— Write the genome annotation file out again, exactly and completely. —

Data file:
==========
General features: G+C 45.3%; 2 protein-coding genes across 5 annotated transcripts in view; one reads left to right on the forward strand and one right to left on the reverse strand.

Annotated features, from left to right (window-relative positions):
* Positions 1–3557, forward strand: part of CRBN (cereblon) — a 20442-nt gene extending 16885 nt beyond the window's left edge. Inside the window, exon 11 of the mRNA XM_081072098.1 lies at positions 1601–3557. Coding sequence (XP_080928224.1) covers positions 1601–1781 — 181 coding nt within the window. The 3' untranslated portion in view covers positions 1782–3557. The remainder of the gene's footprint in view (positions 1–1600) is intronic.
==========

General features: G+C 45.3%; 2 protein-coding genes across 5 annotated transcripts in view; one reads left to right on the forward strand and one right to left on the reverse strand.

Annotated features, from left to right (window-relative positions):
* Positions 1–3557, forward strand: part of CRBN (cereblon) — a 20442-nt gene extending 16885 nt beyond the window's left edge. Inside the window, exon 11 of the mRNA XM_081072098.1 lies at positions 1601–3557. Coding sequence (XP_080928224.1) covers positions 1601–1781 — 181 coding nt within the window. The 3' untranslated portion in view covers positions 1782–3557. The remainder of the gene's footprint in view (positions 1–1600) is intronic.